D-Day hero’s incredible collection of WW2 secret escape items goes on sale – including dominoes which hide a map, a string vest abseil kit and an exploding lump of coal
- Arthur Muggeridge, Royal Artillery, collected the items after injury in Normandy
- They were used by the Special Operations Executive in the Second World War
- The East Bristol Auctions collection will sell online in Hanham, Bristol on May 22
A D-Day hero’s incredible collection of WW2 secret escape items including dominoes which hide a map and a piece of explosive coal is set for auction.
The set includes fountain pens with hidden daggers, a box of matches with a secret compass in the base and a string vest abseil kit.
It was collected by Arthur Muggeridge who served with the Royal Artillery and landed on the beach in Normandy on June 6, 1944.
The late ex-soldier amassed the haul over 50 years after he left the military following injury in D-Day.
A D-Day veteran’s collection of British spy gear from WWII expected to fetch thousands of pounds will be auctioned in in Hanham, Bristol on May 22
The collection includes dominoes which hide a map, fountain pens with hidden daggers, a box of matches with a secret compass in the base and a piece of explosive coal
Many of the items are the product of a secret organisation set up by the British authorities to conduct espionage behind enemy lines.
The ‘Special Operations Executive’ (SOE) ran under the leadership of Minister of Economic Warfare Hugh Dalton – and was largely unheard of during the conflict.
Its activities only came to light many years after WW2 had ended – a big part of which was sending items to troops in occupied territories.
The collection is being sold by East Bristol Auctions on May 22 as part of its ‘Military, History & Transportation’ event – and is expected to fetch thousands of pounds.
Arthur Muggeridge served with the Royal Artillery and landed on the beach in Normandy on June 6, 1944, and has sadly passed away
Auctioneer Andrew Stowe said: ‘This was real espionage work – secret meetings, coded messages, real cloak-and-dagger stuff.
‘A big part of the SOE was sending secret items to troops in occupied territories.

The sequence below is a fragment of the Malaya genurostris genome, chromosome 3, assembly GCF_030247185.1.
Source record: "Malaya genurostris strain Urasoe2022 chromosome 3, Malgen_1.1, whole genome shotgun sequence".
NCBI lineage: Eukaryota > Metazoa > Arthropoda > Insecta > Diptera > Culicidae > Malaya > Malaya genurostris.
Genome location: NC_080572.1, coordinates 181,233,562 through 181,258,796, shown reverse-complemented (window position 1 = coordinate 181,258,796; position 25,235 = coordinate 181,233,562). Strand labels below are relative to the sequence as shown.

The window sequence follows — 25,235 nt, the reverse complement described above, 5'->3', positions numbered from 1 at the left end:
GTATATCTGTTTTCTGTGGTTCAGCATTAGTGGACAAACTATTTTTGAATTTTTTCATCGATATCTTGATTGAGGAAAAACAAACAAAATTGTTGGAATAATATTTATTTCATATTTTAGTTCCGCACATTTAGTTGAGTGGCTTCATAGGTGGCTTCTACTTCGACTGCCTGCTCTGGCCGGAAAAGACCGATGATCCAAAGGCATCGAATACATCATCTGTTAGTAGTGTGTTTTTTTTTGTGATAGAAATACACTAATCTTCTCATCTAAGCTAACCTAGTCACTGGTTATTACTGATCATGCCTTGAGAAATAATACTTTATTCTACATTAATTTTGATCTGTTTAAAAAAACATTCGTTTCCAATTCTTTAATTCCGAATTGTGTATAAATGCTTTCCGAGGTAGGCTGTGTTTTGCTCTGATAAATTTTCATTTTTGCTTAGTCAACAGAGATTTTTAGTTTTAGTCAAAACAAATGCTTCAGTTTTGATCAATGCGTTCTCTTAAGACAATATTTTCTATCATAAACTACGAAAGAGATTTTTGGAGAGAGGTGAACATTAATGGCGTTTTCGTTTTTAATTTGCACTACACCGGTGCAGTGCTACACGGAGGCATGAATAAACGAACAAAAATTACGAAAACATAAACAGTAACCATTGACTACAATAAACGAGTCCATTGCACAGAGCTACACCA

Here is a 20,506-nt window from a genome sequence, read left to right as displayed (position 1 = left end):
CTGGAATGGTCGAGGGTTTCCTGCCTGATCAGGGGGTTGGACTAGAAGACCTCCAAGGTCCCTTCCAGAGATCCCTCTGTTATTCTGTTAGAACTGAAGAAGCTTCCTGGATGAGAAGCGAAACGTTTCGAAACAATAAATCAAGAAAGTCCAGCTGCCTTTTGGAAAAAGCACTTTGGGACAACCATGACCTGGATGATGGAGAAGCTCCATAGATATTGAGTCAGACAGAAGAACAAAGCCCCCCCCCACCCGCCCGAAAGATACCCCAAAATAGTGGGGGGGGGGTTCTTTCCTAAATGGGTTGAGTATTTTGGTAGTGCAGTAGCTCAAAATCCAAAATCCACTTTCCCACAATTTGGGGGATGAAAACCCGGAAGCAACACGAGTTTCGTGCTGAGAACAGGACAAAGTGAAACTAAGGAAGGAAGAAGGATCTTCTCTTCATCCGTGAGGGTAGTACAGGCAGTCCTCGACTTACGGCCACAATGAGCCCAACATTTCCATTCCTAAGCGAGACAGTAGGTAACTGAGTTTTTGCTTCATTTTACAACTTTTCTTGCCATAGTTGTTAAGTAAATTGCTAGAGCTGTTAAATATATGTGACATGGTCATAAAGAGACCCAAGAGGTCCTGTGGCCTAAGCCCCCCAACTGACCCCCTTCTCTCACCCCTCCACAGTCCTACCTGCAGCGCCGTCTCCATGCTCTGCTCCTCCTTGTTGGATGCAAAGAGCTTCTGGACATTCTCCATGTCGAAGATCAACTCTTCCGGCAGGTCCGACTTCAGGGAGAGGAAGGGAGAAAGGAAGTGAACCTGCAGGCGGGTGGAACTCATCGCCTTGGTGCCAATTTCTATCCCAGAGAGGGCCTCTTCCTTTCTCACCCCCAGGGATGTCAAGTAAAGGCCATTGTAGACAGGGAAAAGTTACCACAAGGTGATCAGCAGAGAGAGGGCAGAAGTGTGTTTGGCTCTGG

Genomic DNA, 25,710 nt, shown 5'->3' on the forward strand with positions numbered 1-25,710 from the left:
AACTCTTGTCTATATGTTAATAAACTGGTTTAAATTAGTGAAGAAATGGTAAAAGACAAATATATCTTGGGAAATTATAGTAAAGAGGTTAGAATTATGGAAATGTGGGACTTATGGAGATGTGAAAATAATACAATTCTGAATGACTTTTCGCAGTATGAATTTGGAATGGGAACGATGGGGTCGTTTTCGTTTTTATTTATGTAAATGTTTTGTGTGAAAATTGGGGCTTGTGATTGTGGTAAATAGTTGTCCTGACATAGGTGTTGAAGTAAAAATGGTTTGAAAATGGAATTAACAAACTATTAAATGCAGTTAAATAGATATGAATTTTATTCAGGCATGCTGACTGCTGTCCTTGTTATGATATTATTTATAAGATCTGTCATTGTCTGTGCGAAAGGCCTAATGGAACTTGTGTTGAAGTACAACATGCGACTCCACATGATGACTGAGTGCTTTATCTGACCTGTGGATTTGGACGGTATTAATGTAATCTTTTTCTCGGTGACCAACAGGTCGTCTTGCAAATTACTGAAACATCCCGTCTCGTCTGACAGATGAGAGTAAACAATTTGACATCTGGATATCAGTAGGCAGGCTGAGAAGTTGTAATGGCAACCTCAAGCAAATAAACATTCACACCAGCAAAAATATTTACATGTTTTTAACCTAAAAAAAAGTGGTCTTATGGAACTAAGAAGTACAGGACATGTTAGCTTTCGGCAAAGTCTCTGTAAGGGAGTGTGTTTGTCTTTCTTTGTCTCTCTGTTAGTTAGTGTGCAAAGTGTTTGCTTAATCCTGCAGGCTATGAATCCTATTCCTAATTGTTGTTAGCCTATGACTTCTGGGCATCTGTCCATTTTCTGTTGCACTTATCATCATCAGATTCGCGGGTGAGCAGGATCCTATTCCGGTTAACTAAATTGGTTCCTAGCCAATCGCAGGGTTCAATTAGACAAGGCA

‘Useful items like maps, compasses and even secret orders – anything to help them escape or evade capture.
‘Very often these items were ‘everyday’ items that were sent in aid packages to camps, and the way items were secreted was very often ingenious!
‘German prison camp officials wouldn’t think twice that an innocent set of dominos could do harm, but how wrong they were.
String vests were used by captured soldiers to form ropes they could use to abseil down walls. Several vests used together would be unpicked to form the strong rope
‘You can almost picture some RAF officers in their hut pulling apart these dominos and planning their escape.
‘It’s incredible stuff, both frightening and exhilarating at the same time.’
The ‘incredible’ string vests could be used to form a rope and abseil to freedom once unpicked and knotted together.
Mr Stowe said: ‘These string vests were made from a single piece of string, all knitted together to form a vest.
‘Not only could it keep you warm, but if you unpicked it, it formed a very useful and very long rope.
Two taxidermied ‘war pigeons’ are also included in the collection. The British Army used around 250,000 carrier pigeons for carrying important and secret messages and other purposes during WW2
‘Apparently if several vests were unpicked together one could form a strong rope – perfect for scaling walls.
‘It’s just the most incredible invention.’
Also featuring in the sale are two taxidermy studies of ‘war pigeons’, both complete with secret message capsules.
The British Army used around 250,000 carrier pigeons for carrying important and secret messages and other purposes during WW2.
An official Air Ministry ‘Pigeon Section’ was maintained throughout the period and there was talk of them being used to carry explosives or bio-weapons.
Although this was never put into practice, the carry of messages was.
Pigeons were fitted with small capsules containing vital messages and then set free to fly back to the UK
A small capsule was fixed to the foot of a willing pigeon and then set free to fly back to England.
In a world of listening devices and decoding machines, strapping your message to a pigeon’s foot was very often the most successful way of communicating.
Mr Stowe said: ‘All of these items are very special. They highlight not only the ingenuity of the time, but also the desperation.
‘Can you imagine being trapped in the middle of France during the war, and the only tools you have to aid you getting home safely are a map on the back of a domino, and a compass from your razor blade?
‘Terrifying. But it worked. People successfully made it back to Britain because of these items. These objects saved lives.
‘It’s really humbling – and a perfect example of finding little ways to help those in need. They are quintessentially British.
Mr Muggeridge was injured during the D-Day invasion, which is widely regarded as one of the key turning points in WW2, and he was forced to leave the army early.
Mr Stowe said: ‘Mr Muggeridge apparently scoured antique fairs, military fairs, and travelled the world collecting these items over a period of some forty or fifty years.
‘His service in the Royal Artillery during the war led to a lifelong love of all things military.
‘I suspect his love for these items gave him the connection to the army he so desired after being injured and forced to retire early.’
The auction in Hanham, Bristol, will be broadcasted online due to current coronavirus restrictions situation.
- The catalogue is available for viewing on the auction house’s website two weeks prior: www.eastbristol.co.uk.
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